Minnesota Expungement Lawyer & Attorney
For a variety of reasons, people wonder if they can have their criminal or arrest record sealed. A criminal or arrest record can cause undue hardship, including but not limited to the inability to obtain employment or secure a place to live. People make mistakes, and Minnesota provides a mechanism through which records can be expunged.
Carson J. Heefner has 20 years of experience helping clients dealing with criminal charges and convictions. He can evaluate your case and advise if it is possible to have the charges expunged.
Straightforward Legal Advice
Imagine that you participated in questionable behavior at a time in your life where you took risks. Perhaps you got caught possessing marijuana or shoplifting. You didn’t realize the long-term consequences such actions would have on your life. You didn’t know that the charge or conviction on your record would show up on background checks or be a turnoff to potential landlords or employers. A tainted criminal record can also lead to difficulty enrolling in college or graduating therefrom.
The good news is that some convictions and arrest records can be expunged. The effect of this is that the arrests or convictions will not appear on a background check. The procedure to request expungement is complicated. and it must be precisely followed or the expungement request will be denied.
Knowledge Of Minnesota’s Expungement Law
Carson J. Heefner is an experienced expungement lawyer, who can help you navigate the system and clear up your record.
Under Minn. Stat. 609A, there are certain restrictions as to what can be expunged, as well as when the request for expungement can be made. The following conditions must be met:
- The criminal proceeding was resolved in the defendant’s favor. An expungement request can be made at any time. A matter resolved in the defendant’s favor involves a not guilty verdict after trial or dismissal before trial.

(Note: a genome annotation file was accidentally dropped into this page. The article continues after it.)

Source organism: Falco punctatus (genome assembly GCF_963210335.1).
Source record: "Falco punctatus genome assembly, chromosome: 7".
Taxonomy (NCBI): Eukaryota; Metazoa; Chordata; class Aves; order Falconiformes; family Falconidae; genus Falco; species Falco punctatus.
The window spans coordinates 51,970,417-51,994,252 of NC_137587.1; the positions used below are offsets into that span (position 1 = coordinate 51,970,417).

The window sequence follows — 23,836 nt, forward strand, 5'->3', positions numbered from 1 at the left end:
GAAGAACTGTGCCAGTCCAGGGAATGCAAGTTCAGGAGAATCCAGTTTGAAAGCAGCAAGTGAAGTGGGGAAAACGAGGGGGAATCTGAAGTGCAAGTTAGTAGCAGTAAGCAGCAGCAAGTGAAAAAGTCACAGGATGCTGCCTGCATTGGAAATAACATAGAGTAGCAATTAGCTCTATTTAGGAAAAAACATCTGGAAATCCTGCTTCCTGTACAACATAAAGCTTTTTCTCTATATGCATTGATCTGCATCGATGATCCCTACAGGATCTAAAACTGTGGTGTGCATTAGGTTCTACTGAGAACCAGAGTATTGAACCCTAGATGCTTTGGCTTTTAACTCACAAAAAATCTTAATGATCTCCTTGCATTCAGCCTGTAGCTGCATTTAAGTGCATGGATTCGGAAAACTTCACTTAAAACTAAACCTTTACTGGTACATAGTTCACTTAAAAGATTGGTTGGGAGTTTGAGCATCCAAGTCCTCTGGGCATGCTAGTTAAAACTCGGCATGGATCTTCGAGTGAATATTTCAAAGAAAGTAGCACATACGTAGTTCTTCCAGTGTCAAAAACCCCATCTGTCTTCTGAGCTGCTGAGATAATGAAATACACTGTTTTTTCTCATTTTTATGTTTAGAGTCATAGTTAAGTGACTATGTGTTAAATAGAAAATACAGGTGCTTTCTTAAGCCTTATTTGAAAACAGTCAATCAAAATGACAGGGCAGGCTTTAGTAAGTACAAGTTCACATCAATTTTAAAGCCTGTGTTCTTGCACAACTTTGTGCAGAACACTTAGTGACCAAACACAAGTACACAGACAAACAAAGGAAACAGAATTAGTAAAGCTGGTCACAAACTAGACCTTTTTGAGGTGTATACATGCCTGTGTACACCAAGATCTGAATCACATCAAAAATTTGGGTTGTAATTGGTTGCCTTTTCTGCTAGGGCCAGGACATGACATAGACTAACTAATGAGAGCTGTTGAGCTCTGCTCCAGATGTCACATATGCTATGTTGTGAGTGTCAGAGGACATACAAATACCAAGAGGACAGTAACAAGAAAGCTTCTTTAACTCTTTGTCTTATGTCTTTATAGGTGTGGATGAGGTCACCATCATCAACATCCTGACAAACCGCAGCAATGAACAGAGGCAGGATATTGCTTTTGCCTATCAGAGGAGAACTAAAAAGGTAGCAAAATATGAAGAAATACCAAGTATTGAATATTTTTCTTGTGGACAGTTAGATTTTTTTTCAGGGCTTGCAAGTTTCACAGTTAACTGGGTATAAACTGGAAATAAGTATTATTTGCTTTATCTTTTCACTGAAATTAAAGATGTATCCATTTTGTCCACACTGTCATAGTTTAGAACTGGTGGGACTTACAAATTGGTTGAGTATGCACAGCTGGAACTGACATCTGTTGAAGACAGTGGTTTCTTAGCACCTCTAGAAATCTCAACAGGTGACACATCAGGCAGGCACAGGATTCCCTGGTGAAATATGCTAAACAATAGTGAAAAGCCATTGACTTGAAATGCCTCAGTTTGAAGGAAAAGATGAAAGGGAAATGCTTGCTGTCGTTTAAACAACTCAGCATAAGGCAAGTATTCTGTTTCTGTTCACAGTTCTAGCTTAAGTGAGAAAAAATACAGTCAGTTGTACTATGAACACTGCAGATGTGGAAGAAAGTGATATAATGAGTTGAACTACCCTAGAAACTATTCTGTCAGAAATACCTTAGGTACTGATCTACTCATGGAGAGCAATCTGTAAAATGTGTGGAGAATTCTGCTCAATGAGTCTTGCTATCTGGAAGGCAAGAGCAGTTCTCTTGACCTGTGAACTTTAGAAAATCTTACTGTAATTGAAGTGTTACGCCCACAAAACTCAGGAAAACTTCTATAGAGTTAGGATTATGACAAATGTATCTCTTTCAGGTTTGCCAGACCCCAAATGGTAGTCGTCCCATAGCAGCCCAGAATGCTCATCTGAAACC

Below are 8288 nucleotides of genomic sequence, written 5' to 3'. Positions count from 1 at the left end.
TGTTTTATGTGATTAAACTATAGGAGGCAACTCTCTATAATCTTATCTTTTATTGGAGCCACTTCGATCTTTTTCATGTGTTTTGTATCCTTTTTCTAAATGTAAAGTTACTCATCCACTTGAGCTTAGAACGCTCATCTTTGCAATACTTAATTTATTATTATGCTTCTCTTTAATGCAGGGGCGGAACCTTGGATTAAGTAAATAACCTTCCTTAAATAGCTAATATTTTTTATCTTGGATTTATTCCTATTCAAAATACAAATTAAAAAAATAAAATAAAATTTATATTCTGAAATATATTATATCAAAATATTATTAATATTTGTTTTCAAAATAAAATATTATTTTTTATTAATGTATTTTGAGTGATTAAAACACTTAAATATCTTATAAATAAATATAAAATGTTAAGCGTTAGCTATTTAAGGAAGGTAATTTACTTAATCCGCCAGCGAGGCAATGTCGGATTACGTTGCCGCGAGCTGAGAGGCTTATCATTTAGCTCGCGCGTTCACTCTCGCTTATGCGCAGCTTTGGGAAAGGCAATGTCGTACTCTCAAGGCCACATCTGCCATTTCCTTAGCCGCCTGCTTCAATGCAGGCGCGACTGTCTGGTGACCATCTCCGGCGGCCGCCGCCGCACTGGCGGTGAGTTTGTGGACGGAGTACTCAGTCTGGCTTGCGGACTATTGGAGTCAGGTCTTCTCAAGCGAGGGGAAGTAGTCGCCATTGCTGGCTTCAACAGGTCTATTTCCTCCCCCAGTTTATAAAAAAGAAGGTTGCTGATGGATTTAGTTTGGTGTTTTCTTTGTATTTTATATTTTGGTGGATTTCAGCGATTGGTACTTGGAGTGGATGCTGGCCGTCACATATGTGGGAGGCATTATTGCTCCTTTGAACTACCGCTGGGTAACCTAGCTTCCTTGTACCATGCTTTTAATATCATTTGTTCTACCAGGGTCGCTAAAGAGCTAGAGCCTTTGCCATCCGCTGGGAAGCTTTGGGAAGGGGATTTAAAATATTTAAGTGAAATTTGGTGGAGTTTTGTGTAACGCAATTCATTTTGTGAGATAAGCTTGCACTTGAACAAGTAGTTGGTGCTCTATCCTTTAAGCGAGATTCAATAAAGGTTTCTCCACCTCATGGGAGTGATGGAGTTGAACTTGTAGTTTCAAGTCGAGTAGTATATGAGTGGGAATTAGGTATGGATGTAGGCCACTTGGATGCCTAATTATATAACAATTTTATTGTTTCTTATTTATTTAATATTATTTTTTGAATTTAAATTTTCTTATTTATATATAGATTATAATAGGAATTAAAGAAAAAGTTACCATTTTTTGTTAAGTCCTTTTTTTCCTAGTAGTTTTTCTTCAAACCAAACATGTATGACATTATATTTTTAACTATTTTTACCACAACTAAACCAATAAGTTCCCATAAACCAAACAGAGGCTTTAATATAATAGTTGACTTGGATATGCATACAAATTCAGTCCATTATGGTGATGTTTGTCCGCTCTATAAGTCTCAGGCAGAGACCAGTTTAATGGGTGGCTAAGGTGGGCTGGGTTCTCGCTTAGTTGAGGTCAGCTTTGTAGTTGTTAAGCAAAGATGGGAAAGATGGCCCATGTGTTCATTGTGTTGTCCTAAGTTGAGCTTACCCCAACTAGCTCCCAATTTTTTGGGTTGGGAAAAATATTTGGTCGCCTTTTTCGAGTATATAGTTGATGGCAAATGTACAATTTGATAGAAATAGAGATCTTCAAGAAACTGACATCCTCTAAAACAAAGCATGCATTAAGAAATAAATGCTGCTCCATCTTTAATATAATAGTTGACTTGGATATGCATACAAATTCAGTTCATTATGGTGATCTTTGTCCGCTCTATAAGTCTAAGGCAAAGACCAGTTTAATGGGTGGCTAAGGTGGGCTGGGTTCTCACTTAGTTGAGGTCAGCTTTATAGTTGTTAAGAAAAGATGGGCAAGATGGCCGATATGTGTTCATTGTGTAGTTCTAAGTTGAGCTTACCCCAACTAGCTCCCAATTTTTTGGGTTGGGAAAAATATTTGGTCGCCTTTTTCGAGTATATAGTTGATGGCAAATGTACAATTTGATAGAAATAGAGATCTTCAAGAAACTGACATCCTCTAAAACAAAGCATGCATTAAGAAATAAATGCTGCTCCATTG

- If the defendant entered a diversion program or was granted a Stay of Adjudication, a petition for expungement can be filed one year after being discharged from the stay or diversion program.
- If a person was convicted of a Petty Misdemeanor or Misdemeanor, the petition for expungement can be filed 2 years after being discharged from probation.
- If the person was convicted of a Gross Misdemeanor, the petition for expungement can be filed four years after being discharged from probation.
- If convicted of a Felony, the petition for expungement can be filed 5 years after discharge from probation.
There are other restrictions that you must be aware of – domestic abuse offenses, criminal sexual conduct, and DWI are examples of offenses that are rarely expunged.
Guidance Through The Expungement Procedure
If you want your record expunged, you must file a Petition for Expungement in the county where the record originated. For example, a Hennepin County conviction means the petition must be filed in Hennepin County. The petition must include the facts and details of the offense or charge you wish to have expunged. In addition the steps that were taken to rehabilitate yourself must also be outlined.
The petition must be served upon the different government entities and individuals involved. This includes the original prosecutor and any other entity that may have records relevant to the case. These entities include the arresting agency, court administrator’s office, the county sheriff/jail, and the Bureau of Criminal Apprehension. Professional licensing boards may also be involved.
Once all parties are served, a hearing is scheduled to determine whether the expungement request will be granted. Any party has the right to appear at the hearing to object the request. At the end of the hearing, the judge will decide whether you have presented sufficient information to grant the request. If so, an expungement order is signed and all parties that were served with the petition will be ordered to seal the applicable records.
The only people that can view a sealed record are local, state, and federal law enforcement agencies. A landlord or employer won’t be able to see the criminal offense or charge if it has been expunged.
Contact Attorney Carson J. Heefner Today
If a criminal conviction is causing a hardship in your life, expungement may be an option. Carson J. Heefner has over 20 years experience helping individuals expunge arrest and conviction records. If you or someone you know would like to expunge an arrest or conviction record, contact Carson at 612-202-8971 or email@example.com for a free consultation.